In 1919 the last vestige of adornment of what was once San Jose's most popular pleasure resort disappeared. The last live oak tree in the unimproved section of old Live Oak Park was leveled and nothing but an array of unsightly stumps remain to show that once upon a time great, many-branched and spreading oaks furnished shade and beauty to one of the pride spots of the Garden City. Live Oak in its glory was a place of romance. Here, on moonlit nights of the early period, were heard the soothing strains of the Spanish lover as he sang and played while his dark-eyed sweetheart raptly listened and softly sighed. Here, at picnic and dance, the bands played and the great platform quivered beneath the feet of happy dancers. No ragtime, no jazz music in those times. Instead there were the old time mazurka, varso-vienne, schottische, waltz, lancers, money musk and plain quadrille, the last named given laughable variety by the go-as-you-please antics of the irrepressible "Tucker."
In the late '60s and throughout the seventies Live Oak was in the flower of popularity. Family picnics, moonlight dances, and outside excursions, mainly from San Francisco, furnished joyous divertissement for town and country. There were tables for eating, a large pool near the banks of the Guadalupe for boating and other aquatic sports, ice cream and other booths, and long, shady walks among the giant trees and along the banks of the peaceful arroyo. Don Antonio Sunol, one of the early Spanish settlers, was the owner of the park and after his death the Sainsevains took charge of the property. One of Don Antonio's grandsons is Paul Sainsevain, the well-known surveyor and civil engineer.
The park, as originally used, extended on the north side from the Park Avenue bridge to Spencer Avenue and along Spencer Avenue, fifty varas deep to within 137 1/2 feet of San Carlos Street. On the east the property ran southerly about 300 feet. The creek was the eastern boundary and south and east of the park were the extensive grounds of Louis Prevost. He was an enthusiastic gardener and to make his place the most attractive spot in the suburbs of San Jose, he imported from Europe the choicest flowers, bushes and fruit and ornamental trees. The place was known as Prevost's Gardens and was open to the public, while for years Prevost kept open house in the large mansion in the middle of the gardens. About forty years ago Prevost went into bankruptcy and his property was sold by the Sheriff, Robert Page, then of the real estate firm of Rucker & Page, becoming the owner of the mansion. A few years later it was sold to A. S. Williams, former banker, who still occupies it.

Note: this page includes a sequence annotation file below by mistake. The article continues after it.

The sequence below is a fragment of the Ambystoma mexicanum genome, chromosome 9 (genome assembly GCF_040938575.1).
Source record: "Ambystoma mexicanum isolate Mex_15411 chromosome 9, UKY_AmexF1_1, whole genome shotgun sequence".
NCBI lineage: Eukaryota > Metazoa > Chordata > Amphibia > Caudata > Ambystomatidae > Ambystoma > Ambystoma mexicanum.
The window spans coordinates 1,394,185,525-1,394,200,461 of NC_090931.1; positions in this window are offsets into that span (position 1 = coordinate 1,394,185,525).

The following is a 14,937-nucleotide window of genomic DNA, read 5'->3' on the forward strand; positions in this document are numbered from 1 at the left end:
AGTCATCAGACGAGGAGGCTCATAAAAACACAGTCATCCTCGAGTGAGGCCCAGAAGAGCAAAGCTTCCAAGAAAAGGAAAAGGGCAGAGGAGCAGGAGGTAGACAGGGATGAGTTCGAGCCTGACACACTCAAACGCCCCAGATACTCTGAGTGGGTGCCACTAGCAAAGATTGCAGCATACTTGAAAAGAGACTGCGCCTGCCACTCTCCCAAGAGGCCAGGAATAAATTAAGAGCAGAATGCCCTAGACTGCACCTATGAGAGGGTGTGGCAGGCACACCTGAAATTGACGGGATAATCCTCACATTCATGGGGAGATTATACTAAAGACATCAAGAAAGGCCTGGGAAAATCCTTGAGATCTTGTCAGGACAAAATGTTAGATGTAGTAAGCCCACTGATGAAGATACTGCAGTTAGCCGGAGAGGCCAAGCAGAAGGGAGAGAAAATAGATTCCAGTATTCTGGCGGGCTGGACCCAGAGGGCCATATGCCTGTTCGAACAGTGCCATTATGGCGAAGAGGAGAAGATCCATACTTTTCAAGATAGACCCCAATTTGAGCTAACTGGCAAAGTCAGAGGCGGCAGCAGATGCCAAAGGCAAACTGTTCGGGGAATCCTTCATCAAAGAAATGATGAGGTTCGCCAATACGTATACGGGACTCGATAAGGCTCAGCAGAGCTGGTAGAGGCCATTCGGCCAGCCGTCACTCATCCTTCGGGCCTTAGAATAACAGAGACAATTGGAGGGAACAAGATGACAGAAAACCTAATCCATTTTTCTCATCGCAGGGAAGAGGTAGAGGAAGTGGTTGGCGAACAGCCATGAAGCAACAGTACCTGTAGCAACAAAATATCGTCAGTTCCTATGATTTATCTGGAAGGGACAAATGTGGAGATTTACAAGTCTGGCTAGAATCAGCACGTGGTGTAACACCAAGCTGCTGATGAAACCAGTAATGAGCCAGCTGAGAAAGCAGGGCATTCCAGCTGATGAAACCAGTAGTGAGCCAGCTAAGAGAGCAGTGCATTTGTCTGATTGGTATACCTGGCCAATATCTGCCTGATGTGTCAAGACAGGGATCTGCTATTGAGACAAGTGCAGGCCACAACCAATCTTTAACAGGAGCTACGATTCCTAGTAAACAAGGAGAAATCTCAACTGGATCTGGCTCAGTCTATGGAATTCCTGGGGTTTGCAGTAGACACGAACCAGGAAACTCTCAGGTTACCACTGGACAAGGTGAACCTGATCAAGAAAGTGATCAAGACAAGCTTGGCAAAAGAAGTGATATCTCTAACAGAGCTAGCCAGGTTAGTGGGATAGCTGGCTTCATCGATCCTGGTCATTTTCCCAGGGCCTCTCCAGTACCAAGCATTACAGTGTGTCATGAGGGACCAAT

Prevost lost considerable money in attempting to successfully establish a silk factory. He was the pioneer of Central California in this industry and while the factory was in operation products of his looms were exhibited and took prizes at the county fairs. The factory was located on Delmas Avenue near San Salvador Street, but the cocoons were raised on a platform above the roof of his mansion. The silk worms were imported and fed on mulberry leaves. Live Oak Park and its attractive neighbor, Prevost's Garden, were closed at about the same time. Now, where once live oaks flourished and choice flowers and shrubbery made beautiful over seven acres of ground, are seen up-to-date residences and new streets.
The old Court House is now but a memory. It stood at the southeast corner of Second and San Fernando Streets. It was purchased from A. S. Caldwell for $4,000 and in December, 1853, was officially declared to be the County Court House. The building was afterwards known as the What Cheer House and stood until about forty years ago when it was torn down to make room for the two-story brick building now occupied by the Geo. B. McKee Company.